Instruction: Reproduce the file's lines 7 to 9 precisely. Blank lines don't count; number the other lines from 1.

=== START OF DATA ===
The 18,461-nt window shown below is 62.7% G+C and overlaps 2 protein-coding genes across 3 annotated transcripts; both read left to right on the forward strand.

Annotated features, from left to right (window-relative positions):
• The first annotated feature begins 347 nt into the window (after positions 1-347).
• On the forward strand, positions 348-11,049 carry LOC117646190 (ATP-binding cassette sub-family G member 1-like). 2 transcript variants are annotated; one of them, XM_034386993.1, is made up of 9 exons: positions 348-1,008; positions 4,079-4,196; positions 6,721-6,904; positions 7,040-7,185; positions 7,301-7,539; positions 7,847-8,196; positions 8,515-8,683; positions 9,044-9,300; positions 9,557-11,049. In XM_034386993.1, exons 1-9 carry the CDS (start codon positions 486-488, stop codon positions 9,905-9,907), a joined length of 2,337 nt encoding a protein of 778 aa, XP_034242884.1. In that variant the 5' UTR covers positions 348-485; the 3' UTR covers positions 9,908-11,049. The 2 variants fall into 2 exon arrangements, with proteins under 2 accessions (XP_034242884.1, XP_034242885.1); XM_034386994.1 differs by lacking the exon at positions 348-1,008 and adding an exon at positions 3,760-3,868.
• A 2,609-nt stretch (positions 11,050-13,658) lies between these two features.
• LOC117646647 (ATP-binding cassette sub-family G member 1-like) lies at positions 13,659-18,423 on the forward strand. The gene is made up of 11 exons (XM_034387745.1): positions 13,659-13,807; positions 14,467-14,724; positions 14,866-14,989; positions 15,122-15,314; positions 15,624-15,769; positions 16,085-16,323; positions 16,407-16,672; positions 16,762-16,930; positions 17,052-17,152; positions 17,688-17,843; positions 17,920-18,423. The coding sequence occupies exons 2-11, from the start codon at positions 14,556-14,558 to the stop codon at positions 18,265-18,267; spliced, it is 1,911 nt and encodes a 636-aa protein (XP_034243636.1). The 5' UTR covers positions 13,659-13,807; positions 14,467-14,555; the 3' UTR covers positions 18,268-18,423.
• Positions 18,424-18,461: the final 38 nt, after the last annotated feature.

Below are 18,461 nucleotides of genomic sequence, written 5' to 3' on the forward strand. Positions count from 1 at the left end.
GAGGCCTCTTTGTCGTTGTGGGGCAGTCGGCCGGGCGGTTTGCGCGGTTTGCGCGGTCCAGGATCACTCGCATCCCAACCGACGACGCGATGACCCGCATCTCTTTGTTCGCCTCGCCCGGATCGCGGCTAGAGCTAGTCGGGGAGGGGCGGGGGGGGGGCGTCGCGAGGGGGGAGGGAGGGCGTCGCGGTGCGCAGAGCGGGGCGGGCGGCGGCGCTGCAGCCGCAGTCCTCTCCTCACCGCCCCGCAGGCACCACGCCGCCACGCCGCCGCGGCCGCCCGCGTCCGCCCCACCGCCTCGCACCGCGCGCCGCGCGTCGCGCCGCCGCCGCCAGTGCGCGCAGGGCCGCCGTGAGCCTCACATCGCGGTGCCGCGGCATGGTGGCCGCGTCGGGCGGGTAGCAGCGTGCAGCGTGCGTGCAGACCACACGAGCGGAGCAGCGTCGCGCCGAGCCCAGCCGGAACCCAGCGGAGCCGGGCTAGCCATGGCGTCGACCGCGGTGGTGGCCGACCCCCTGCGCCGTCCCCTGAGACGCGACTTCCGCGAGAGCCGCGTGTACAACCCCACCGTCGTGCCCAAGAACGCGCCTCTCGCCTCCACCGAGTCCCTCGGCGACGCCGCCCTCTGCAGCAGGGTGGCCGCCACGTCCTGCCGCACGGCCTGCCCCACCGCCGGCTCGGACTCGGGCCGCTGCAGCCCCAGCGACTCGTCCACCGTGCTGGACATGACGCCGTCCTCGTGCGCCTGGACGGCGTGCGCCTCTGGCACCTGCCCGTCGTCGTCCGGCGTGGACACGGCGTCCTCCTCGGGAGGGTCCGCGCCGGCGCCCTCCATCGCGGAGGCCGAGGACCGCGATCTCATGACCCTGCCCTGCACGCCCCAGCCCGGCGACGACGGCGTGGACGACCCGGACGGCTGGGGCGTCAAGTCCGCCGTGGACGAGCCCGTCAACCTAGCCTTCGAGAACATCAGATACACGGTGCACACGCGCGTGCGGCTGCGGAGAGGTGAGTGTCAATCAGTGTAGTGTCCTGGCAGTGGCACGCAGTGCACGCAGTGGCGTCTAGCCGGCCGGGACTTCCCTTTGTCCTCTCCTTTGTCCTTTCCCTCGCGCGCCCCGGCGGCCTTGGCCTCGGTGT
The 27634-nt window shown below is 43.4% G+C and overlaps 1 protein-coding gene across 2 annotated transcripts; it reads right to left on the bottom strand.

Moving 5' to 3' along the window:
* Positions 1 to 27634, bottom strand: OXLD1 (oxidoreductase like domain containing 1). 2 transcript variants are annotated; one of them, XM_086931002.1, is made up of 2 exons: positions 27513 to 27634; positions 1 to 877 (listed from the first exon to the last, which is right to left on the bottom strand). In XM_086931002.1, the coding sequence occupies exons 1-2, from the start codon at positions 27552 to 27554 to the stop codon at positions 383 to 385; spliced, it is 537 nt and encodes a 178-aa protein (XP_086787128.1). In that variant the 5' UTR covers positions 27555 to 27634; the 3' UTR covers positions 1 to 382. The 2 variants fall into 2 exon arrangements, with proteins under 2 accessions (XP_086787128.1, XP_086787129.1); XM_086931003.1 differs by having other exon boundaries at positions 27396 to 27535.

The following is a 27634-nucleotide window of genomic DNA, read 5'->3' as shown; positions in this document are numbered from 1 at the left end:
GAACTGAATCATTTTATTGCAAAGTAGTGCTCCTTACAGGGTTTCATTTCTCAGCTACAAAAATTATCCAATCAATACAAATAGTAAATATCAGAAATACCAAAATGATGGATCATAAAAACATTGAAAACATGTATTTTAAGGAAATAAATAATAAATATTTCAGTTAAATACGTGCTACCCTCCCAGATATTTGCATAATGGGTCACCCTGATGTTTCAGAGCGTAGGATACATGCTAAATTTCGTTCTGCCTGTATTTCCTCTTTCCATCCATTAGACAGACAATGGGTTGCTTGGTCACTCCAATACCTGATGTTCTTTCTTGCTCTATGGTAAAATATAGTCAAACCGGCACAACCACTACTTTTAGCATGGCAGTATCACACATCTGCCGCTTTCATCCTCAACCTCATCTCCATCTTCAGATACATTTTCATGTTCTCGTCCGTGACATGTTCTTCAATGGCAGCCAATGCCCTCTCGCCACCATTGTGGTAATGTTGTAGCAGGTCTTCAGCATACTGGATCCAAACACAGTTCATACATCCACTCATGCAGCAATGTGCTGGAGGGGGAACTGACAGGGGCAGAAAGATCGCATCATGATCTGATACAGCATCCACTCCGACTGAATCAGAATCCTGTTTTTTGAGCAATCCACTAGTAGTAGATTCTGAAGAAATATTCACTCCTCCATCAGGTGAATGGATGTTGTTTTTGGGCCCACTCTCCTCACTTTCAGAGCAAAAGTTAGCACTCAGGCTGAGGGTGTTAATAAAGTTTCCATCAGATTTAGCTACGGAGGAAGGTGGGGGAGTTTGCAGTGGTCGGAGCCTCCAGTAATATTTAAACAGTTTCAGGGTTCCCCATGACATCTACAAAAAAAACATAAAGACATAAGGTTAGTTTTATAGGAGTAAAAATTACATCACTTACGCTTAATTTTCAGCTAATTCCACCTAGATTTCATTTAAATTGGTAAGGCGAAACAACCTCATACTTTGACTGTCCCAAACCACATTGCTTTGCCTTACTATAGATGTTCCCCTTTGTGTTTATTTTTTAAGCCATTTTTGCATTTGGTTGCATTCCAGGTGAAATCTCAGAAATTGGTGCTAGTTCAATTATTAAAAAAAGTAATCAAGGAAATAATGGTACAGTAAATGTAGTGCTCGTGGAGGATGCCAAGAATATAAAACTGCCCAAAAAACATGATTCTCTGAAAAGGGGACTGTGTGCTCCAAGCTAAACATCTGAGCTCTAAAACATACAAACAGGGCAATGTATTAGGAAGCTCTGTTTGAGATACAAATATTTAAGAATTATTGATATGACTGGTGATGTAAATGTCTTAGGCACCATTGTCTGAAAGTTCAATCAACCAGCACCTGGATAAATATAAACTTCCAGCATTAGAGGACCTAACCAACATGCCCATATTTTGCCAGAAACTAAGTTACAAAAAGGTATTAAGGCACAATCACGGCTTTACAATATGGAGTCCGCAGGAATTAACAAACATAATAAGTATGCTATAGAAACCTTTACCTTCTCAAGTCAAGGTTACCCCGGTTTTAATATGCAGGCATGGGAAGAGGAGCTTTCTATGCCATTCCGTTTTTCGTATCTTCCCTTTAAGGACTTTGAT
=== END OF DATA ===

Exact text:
• Positions 18,424-18,461: the final 38 nt, after the last annotated feature.

Below are 18,461 nucleotides of genomic sequence, written 5' to 3' on the forward strand. Positions count from 1 at the left end.
GAGGCCTCTTTGTCGTTGTGGGGCAGTCGGCCGGGCGGTTTGCGCGGTTTGCGCGGTCCAGGATCACTCGCATCCCAACCGACGACGCGATGACCCGCATCTCTTTGTTCGCCTCGCCCGGATCGCGGCTAGAGCTAGTCGGGGAGGGGCGGGGGGGGGGCGTCGCGAGGGGGGAGGGAGGGCGTCGCGGTGCGCAGAGCGGGGCGGGCGGCGGCGCTGCAGCCGCAGTCCTCTCCTCACCGCCCCGCAGGCACCACGCCGCCACGCCGCCGCGGCCGCCCGCGTCCGCCCCACCGCCTCGCACCGCGCGCCGCGCGTCGCGCCGCCGCCGCCAGTGCGCGCAGGGCCGCCGTGAGCCTCACATCGCGGTGCCGCGGCATGGTGGCCGCGTCGGGCGGGTAGCAGCGTGCAGCGTGCGTGCAGACCACACGAGCGGAGCAGCGTCGCGCCGAGCCCAGCCGGAACCCAGCGGAGCCGGGCTAGCCATGGCGTCGACCGCGGTGGTGGCCGACCCCCTGCGCCGTCCCCTGAGACGCGACTTCCGCGAGAGCCGCGTGTACAACCCCACCGTCGTGCCCAAGAACGCGCCTCTCGCCTCCACCGAGTCCCTCGGCGACGCCGCCCTCTGCAGCAGGGTGGCCGCCACGTCCTGCCGCACGGCCTGCCCCACCGCCGGCTCGGACTCGGGCCGCTGCAGCCCCAGCGACTCGTCCACCGTGCTGGACATGACGCCGTCCTCGTGCGCCTGGACGGCGTGCGCCTCTGGCACCTGCCCGTCGTCGTCCGGCGTGGACACGGCGTCCTCCTCGGGAGGGTCCGCGCCGGCGCCCTCCATCGCGGAGGCCGAGGACCGCGATCTCATGACCCTGCCCTGCACGCCCCAGCCCGGCGACGACGGCGTGGACGACCCGGACGGCTGGGGCGTCAAGTCCGCCGTGGACGAGCCCGTCAACCTAGCCTTCGAGAACATCAGATACACGGTGCACACGCGCGTGCGGCTGCGGAGAGGTGAGTGTCAATCAGTGTAGTGTCCTGGCAGTGGCACGCAGTGCACGCAGTGGCGTCTAGCCGGCCGGGACTTCCCTTTGTCCTCTCCTTTGTCCTTTCCCTCGCGCGCCCCGGCGGCCTTGGCCTCGGTGT